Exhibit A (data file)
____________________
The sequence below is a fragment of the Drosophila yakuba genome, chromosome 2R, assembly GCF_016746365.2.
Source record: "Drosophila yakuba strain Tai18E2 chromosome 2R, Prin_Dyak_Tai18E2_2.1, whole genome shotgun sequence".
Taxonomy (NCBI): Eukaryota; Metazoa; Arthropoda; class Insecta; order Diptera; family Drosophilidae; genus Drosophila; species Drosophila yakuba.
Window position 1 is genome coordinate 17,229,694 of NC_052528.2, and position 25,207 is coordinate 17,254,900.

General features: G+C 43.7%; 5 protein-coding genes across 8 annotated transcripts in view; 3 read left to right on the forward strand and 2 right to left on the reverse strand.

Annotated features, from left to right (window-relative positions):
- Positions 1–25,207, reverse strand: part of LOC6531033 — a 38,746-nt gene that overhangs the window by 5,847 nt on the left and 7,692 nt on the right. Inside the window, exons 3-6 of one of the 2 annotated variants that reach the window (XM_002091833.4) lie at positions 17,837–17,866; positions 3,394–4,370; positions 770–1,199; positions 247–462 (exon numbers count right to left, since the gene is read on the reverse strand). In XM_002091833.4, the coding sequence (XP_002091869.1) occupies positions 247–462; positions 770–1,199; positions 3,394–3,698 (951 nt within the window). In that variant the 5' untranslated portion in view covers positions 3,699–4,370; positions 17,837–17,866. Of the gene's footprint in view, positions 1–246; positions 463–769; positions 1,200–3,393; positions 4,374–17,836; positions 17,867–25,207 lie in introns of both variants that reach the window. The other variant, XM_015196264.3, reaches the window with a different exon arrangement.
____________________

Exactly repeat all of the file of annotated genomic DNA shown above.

The sequence below is a fragment of the Drosophila yakuba genome, chromosome 2R, assembly GCF_016746365.2.
Source record: "Drosophila yakuba strain Tai18E2 chromosome 2R, Prin_Dyak_Tai18E2_2.1, whole genome shotgun sequence".
Taxonomy (NCBI): Eukaryota; Metazoa; Arthropoda; class Insecta; order Diptera; family Drosophilidae; genus Drosophila; species Drosophila yakuba.
Window position 1 is genome coordinate 17,229,694 of NC_052528.2, and position 25,207 is coordinate 17,254,900.

General features: G+C 43.7%; 5 protein-coding genes across 8 annotated transcripts in view; 3 read left to right on the forward strand and 2 right to left on the reverse strand.

Annotated features, from left to right (window-relative positions):
- Positions 1–25,207, reverse strand: part of LOC6531033 — a 38,746-nt gene that overhangs the window by 5,847 nt on the left and 7,692 nt on the right. Inside the window, exons 3-6 of one of the 2 annotated variants that reach the window (XM_002091833.4) lie at positions 17,837–17,866; positions 3,394–4,370; positions 770–1,199; positions 247–462 (exon numbers count right to left, since the gene is read on the reverse strand). In XM_002091833.4, the coding sequence (XP_002091869.1) occupies positions 247–462; positions 770–1,199; positions 3,394–3,698 (951 nt within the window). In that variant the 5' untranslated portion in view covers positions 3,699–4,370; positions 17,837–17,866. Of the gene's footprint in view, positions 1–246; positions 463–769; positions 1,200–3,393; positions 4,374–17,836; positions 17,867–25,207 lie in introns of both variants that reach the window. The other variant, XM_015196264.3, reaches the window with a different exon arrangement.